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Very interesting thread and not too far removed from my posting earlier this year regarding my smell of fuel resolved by refitting hoses, sender unit joint and an opportunity to fit a fire wall.

 

I do however still have an exhaust smell that builds up although no where near as bad as the fuel problem. I have a twin sports exhaust with parallel outlets to help reduce efflux. While fitting led tail/brake lights the other day. I noticed how dirty the internals of the light clusters were when looking in from the boot. I had replaced all the lenses some years ago but cannot really remember how good or bad the seals were. There's is clearly evidence here of exhaust gas intrusion!

 

Another job on the list to review and check, clean up and refit.

 

Thanks Trevor

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Hi there, this was mine I fitted in the spring this year, an opportunity arose when I had the fuel tank out. Its not pretty, its aluminium (forget gauge, I'll research that and update tomorrow) and fitted in with a silicone sealant, and gaffa taped for good measure. I had the section cut to size, but I had to modify further to fit over the raised bodywork for the rear axle.

 

I'm sure there are better examples out there, but it fitted reasonably well, and would at least restrict a catastrophic fuel leak in the forward direction.

 

Best Regards Trevor

post-10007-0-52869800-1533680398_thumb.jpg

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Sorry here's a wider perspective.

post-10007-0-50242100-1533680863_thumb.jpg

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My version was in 3 pieces for ease of fitting.

http://72tr6.blogspot.com/2017/05/the-big-reassembly.html?m=1

Cheers

Tim

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Hi Tim, good idea, mine was a tricky fitting, not been a metal fabricator, a touch of brute force and ignorance made it fit!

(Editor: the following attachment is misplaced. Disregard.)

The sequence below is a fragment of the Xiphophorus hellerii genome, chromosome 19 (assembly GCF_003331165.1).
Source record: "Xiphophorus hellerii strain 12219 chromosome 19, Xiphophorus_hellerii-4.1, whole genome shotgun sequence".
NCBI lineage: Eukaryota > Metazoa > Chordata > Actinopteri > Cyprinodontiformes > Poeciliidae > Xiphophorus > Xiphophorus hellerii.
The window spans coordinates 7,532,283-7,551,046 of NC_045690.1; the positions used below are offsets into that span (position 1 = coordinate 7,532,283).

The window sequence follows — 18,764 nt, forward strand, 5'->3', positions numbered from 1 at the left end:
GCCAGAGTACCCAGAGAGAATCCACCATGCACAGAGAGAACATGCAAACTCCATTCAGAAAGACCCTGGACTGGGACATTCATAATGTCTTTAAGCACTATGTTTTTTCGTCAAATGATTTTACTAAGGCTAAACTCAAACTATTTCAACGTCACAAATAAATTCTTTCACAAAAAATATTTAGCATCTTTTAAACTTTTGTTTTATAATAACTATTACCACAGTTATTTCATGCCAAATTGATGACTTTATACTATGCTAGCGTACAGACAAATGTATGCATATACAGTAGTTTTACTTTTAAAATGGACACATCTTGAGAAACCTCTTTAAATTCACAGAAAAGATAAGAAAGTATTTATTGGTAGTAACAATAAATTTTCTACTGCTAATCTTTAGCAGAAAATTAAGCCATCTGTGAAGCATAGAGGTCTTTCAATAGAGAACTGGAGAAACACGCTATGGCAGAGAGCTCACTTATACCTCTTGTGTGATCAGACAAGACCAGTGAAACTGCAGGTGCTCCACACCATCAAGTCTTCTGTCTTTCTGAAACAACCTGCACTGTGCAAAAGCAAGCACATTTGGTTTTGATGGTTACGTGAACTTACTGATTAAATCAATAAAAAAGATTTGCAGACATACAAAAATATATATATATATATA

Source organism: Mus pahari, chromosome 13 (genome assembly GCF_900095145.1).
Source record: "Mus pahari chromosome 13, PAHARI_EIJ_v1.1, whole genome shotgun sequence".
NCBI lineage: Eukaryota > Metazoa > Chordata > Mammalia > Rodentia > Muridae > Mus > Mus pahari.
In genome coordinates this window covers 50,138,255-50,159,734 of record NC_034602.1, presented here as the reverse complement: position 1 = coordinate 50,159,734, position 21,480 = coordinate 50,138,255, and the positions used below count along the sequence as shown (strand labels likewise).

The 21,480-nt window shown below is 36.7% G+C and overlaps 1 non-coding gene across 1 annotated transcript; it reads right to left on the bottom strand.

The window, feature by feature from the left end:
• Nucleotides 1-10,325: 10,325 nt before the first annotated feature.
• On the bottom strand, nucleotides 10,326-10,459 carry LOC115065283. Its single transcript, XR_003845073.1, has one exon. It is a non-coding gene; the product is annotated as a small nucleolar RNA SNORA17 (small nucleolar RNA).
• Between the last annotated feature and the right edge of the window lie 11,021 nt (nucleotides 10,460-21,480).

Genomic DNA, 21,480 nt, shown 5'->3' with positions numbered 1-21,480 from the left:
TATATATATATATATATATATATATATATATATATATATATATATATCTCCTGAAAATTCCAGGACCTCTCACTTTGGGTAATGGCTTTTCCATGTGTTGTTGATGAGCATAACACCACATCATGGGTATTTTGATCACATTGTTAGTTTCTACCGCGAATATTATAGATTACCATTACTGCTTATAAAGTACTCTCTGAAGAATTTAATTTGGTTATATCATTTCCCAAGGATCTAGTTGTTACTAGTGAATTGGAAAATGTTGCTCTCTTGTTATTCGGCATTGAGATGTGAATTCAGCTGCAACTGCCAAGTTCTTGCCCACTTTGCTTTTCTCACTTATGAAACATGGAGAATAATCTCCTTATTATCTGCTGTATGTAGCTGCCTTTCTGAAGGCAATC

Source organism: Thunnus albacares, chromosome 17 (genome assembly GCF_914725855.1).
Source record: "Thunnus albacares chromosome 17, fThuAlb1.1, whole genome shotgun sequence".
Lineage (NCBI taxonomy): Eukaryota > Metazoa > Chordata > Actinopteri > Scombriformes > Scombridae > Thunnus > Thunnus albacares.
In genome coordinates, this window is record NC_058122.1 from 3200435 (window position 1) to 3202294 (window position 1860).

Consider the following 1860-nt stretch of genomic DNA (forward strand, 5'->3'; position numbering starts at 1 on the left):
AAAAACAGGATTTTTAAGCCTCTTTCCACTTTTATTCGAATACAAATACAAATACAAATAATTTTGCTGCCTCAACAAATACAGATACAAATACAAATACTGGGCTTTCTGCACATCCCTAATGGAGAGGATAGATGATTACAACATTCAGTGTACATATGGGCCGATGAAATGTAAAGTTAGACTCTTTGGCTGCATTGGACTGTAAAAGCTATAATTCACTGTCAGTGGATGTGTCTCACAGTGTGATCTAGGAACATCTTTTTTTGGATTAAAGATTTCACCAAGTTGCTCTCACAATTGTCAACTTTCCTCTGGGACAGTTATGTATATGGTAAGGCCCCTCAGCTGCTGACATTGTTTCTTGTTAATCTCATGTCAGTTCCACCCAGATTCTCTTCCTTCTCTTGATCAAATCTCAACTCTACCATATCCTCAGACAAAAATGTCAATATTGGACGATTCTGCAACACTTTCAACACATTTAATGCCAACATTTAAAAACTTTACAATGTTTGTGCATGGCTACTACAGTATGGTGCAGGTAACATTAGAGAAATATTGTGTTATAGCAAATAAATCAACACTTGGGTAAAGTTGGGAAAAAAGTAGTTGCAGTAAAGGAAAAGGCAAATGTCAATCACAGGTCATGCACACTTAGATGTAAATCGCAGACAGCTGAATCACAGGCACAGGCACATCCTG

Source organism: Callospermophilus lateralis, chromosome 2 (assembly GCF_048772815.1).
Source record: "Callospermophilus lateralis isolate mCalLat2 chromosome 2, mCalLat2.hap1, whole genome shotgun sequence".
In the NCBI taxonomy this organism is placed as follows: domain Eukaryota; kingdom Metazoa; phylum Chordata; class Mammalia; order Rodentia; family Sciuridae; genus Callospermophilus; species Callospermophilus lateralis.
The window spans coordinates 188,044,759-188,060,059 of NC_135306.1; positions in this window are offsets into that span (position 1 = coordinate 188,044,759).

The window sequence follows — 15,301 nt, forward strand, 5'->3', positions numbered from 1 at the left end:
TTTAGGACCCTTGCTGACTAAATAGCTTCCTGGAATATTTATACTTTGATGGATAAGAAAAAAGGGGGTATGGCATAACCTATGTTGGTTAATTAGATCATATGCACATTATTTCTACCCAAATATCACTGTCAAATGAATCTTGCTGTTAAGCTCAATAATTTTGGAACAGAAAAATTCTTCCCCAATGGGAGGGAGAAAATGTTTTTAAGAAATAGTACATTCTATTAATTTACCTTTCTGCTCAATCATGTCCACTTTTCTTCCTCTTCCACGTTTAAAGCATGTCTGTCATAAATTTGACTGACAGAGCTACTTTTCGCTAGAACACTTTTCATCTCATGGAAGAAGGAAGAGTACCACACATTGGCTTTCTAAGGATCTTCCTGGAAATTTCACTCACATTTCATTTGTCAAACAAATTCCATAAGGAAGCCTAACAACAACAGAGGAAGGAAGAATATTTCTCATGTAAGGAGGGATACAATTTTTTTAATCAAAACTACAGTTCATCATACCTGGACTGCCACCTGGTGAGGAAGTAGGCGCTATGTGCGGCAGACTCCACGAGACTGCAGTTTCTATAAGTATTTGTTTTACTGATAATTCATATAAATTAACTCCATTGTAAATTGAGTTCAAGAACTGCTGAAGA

Regards Trevor

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Also fitted a rear firewall between the cockpit and tank. Didn't solve the issue for, but sealing the rear light gaskets work fabulously.

Guess it may be a combination of affects.

Tim

This is a really interesting discussion, I wondering if I should try to seal my rear lights too. Please can you tell me more about how you did this please?

 

The fumes in the cabin are beginning to annoy me!

 

best wishes to all

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My previous owner had used a silicon sealer on the rubber gasket but still smelled. Biggest improvement I have made is replacing the sender gasket on top of the tank , the filler neck gasket and the grommet around the filler cap. Don’t over adjust the boot lid catch to make the list sit lower.

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This is a really interesting discussion, I wondering if I should try to seal my rear lights too. Please can you tell me more about how you did this please?

 

The fumes in the cabin are beginning to annoy me!

 

best wishes to all

Non setting windscreen sealer will help, like this https://www.ebay.co.uk/itm/Windscreen-Sealer-Window-Sealant-Black-310ml-car-van/371592868637?epid=1789195900&hash=item5684a9331d:g:YPoAAOSw~y9ZAeTG

Stuart.

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What gauge aluminium should be used for the rear firewall?

 

Thanks

Sean

18SWG or 1.2mm is what we use.

Stuart.